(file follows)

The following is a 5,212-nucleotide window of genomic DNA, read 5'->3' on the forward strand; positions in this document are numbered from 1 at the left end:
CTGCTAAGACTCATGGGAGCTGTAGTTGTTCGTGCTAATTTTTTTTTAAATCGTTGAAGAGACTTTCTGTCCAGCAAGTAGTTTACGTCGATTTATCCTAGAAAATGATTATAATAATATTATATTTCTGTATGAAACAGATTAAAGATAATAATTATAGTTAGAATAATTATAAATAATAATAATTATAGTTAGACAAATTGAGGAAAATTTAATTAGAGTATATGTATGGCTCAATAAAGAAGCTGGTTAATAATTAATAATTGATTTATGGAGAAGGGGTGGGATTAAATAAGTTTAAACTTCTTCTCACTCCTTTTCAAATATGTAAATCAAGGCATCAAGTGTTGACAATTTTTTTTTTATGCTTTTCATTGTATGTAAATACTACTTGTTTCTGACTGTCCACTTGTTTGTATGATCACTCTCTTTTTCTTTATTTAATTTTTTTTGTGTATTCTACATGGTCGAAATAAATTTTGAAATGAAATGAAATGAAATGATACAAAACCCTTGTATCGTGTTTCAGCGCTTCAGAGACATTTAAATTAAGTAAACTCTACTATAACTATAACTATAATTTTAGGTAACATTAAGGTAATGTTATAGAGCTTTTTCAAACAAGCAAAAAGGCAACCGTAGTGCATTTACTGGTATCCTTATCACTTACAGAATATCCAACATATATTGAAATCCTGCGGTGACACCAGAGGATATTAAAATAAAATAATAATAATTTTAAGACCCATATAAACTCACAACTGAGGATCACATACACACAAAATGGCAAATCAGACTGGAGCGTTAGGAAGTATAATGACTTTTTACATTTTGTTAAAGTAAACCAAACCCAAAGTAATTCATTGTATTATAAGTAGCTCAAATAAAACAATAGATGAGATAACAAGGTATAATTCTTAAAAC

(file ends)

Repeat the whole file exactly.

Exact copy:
The following is a 5,212-nucleotide window of genomic DNA, read 5'->3' on the forward strand; positions in this document are numbered from 1 at the left end:
CTGCTAAGACTCATGGGAGCTGTAGTTGTTCGTGCTAATTTTTTTTTAAATCGTTGAAGAGACTTTCTGTCCAGCAAGTAGTTTACGTCGATTTATCCTAGAAAATGATTATAATAATATTATATTTCTGTATGAAACAGATTAAAGATAATAATTATAGTTAGAATAATTATAAATAATAATAATTATAGTTAGACAAATTGAGGAAAATTTAATTAGAGTATATGTATGGCTCAATAAAGAAGCTGGTTAATAATTAATAATTGATTTATGGAGAAGGGGTGGGATTAAATAAGTTTAAACTTCTTCTCACTCCTTTTCAAATATGTAAATCAAGGCATCAAGTGTTGACAATTTTTTTTTTATGCTTTTCATTGTATGTAAATACTACTTGTTTCTGACTGTCCACTTGTTTGTATGATCACTCTCTTTTTCTTTATTTAATTTTTTTTGTGTATTCTACATGGTCGAAATAAATTTTGAAATGAAATGAAATGAAATGATACAAAACCCTTGTATCGTGTTTCAGCGCTTCAGAGACATTTAAATTAAGTAAACTCTACTATAACTATAACTATAATTTTAGGTAACATTAAGGTAATGTTATAGAGCTTTTTCAAACAAGCAAAAAGGCAACCGTAGTGCATTTACTGGTATCCTTATCACTTACAGAATATCCAACATATATTGAAATCCTGCGGTGACACCAGAGGATATTAAAATAAAATAATAATAATTTTAAGACCCATATAAACTCACAACTGAGGATCACATACACACAAAATGGCAAATCAGACTGGAGCGTTAGGAAGTATAATGACTTTTTACATTTTGTTAAAGTAAACCAAACCCAAAGTAATTCATTGTATTATAAGTAGCTCAAATAAAACAATAGATGAGATAACAAGGTATAATTCTTAAAAC